Article courtesy of Mashable Tech
Urban populations grow larger every day. Researchers predict that nearly 75% of the world’s population will live in cities by the year 2050. As a result of this continued growth, there’s a need — and a demand — for cities to build smarter infrastructures to ensure reliable operations and provide consistent, sustainable energy.
In the digital age, cities are finding technology can help solve problems more quickly.
One of the biggest advancements in this area is smart grid technology. In simple terms, the smart grid is an advanced type of power grid, which is the system used to distribute electrical power throughout a certain region. A smart grid is different, however, in that it actually allows consumers to participate in the distribution of energy, rather than just passively utilizing energy resources.
Changing Consumer Behaviors
“When we’re talking about the smart grid, the focus is on information -– data -– and the new interaction, engagement and informed decision-making that data enables, as opposed to the technology itself,” says Michael Valocchi, vice president of global business services at IBM, one of the leading multinational technology and consulting corporations. IBM operates some of the most complex smart grid implementations in the world.
“The biggest impacts for consumers are greater awareness and increased information.”
“The infrastructure essentially operates in three layers,” Valocchi tells Mashable. “There’s a bottom layer that encompasses new devices or hardware, like sensors on the grid and meters installed at homes, that can measure and monitor grid activity in ways that weren’t possible a decade ago. The middle layer is comprised of information technology systems that gather all the data points being captured by the bottom layer and delivers them where they need to go. The top layer is where all of the gathered data is analyzed, translated and presented back to stakeholders.”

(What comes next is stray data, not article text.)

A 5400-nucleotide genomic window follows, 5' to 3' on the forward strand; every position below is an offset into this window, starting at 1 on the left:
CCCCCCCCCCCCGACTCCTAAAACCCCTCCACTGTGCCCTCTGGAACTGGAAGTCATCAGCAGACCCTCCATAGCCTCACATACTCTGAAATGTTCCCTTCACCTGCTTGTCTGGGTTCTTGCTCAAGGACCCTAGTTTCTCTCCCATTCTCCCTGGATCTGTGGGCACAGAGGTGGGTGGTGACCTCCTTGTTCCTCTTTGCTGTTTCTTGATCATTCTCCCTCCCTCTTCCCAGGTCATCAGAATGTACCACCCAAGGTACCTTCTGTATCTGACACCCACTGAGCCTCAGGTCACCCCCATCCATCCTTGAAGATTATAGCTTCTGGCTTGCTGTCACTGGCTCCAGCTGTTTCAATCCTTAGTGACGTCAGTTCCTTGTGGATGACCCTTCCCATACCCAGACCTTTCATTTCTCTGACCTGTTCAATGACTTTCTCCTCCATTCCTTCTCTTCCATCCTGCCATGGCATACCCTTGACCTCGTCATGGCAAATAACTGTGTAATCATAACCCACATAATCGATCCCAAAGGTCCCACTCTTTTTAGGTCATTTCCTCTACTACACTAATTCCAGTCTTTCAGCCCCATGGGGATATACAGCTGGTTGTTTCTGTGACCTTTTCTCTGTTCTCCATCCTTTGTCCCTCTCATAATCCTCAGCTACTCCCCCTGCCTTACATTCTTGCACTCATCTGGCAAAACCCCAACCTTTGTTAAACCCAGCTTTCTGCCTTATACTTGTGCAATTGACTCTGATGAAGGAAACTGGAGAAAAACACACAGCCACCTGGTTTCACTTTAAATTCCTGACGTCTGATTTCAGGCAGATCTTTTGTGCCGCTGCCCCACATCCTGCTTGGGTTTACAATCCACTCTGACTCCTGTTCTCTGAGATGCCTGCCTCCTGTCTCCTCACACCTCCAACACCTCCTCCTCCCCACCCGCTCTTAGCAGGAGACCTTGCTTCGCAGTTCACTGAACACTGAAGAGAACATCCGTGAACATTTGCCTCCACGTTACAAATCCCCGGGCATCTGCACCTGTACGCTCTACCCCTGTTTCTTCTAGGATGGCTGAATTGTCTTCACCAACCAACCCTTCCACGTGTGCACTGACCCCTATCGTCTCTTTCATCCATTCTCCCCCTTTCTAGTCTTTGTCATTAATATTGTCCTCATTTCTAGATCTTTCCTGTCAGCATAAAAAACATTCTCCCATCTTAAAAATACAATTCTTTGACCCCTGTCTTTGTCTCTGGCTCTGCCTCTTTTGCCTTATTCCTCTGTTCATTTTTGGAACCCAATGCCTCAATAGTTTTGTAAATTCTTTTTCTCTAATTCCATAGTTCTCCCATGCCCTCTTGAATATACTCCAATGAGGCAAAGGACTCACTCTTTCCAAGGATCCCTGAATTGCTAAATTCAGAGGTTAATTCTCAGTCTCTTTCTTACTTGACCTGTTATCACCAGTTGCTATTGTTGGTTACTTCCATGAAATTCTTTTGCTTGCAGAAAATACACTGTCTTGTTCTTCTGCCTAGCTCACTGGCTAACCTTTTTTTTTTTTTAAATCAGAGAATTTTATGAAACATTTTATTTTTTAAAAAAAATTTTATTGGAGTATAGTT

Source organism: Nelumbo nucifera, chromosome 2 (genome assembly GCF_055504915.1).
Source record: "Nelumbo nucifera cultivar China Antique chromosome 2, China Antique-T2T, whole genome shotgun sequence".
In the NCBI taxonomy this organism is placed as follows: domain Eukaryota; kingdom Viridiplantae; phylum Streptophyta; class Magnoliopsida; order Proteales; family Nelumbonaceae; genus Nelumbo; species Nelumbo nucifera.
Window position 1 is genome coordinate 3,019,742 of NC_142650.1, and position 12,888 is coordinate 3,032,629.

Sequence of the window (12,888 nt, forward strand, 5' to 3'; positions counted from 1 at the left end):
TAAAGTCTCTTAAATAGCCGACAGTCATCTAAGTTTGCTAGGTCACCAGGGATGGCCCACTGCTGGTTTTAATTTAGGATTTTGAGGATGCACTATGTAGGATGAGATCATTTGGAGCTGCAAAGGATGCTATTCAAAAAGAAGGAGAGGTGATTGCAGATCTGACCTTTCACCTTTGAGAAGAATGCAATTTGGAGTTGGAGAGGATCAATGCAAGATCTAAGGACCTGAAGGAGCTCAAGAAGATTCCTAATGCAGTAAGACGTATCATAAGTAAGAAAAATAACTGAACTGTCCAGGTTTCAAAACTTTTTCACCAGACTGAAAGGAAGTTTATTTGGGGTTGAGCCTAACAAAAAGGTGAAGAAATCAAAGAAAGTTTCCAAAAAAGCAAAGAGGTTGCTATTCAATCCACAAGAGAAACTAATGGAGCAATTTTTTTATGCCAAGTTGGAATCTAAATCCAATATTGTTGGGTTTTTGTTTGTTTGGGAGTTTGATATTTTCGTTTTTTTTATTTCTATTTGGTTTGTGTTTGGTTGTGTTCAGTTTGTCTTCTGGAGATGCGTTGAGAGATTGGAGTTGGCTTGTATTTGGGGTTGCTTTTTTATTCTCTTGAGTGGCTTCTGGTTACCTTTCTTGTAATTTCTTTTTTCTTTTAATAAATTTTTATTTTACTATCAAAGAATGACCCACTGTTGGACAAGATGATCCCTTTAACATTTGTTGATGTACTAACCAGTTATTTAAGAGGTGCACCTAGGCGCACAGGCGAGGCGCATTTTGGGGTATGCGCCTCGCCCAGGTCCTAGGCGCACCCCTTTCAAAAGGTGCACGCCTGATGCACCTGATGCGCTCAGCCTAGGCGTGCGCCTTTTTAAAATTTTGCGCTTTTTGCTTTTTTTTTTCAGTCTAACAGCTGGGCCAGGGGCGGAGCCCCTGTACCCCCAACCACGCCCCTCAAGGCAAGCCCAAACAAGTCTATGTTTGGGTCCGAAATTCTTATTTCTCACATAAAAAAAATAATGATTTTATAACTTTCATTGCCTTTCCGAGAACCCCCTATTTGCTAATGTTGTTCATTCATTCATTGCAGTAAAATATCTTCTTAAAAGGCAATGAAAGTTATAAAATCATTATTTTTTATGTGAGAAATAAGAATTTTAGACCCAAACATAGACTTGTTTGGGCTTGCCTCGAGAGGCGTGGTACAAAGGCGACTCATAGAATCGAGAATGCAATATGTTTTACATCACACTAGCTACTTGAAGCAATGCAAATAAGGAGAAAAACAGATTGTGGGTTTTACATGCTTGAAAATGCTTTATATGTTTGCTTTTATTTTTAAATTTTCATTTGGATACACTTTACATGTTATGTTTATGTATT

According to Valocchi, IBM has always seen itself in an integration role with smart grid technology. “We’ve never made the hardware or devices that monitor and collect data. Instead, we function at the integrator level from a software and services perspective, making all the parts and components work together to create a grid that’s more intelligent, and therefore more beneficial to the consumer and utility,” he says.
The smart grid can also educate consumers and help cities change overall behavior toward energy. “Essentially, the biggest impacts for consumers are greater awareness and increased information,” Valocchi says. “The smart grid has introduced consumers to a level of awareness they’ve never had before regarding energy usage. Instead of being passive, the smart grid has elevated energy use to become part of consumers’ everyday conversations.”
From a consumer perspective, actually thinking about how people use energy is an important step in optimizing energy use. Since the smart grid presents more insights to consumers than they’ve ever received before, they have the knowledge to make different decisions about energy consumption. “Ultimately, the behavior adaptations driven by this increased awareness and information lead to greater grid reliability and stability, though that’s a benefit that’s less noticeable to consumers when the grid functions properly,” Valocchi says.
In addition to increasing efficiency, these innovations could address problems emerging from dated infrastructure itself. On July 30, 600 million people went without power in India because of three power grid failures, in what was possibly the world’s biggest blackout. Smaller-scale power failures are common in India because of the poor quality of its infrastructure. Could a smart grid prevent something like this from happening again? It’s very likely.
“Almost half of the electricity generated in [India] is lost on its delivery journey to homes and businesses,” Valocchi says. “A smart grid could reduce this loss and prevent crises like this from occurring in the future by providing digital intelligence to help plug the holes.”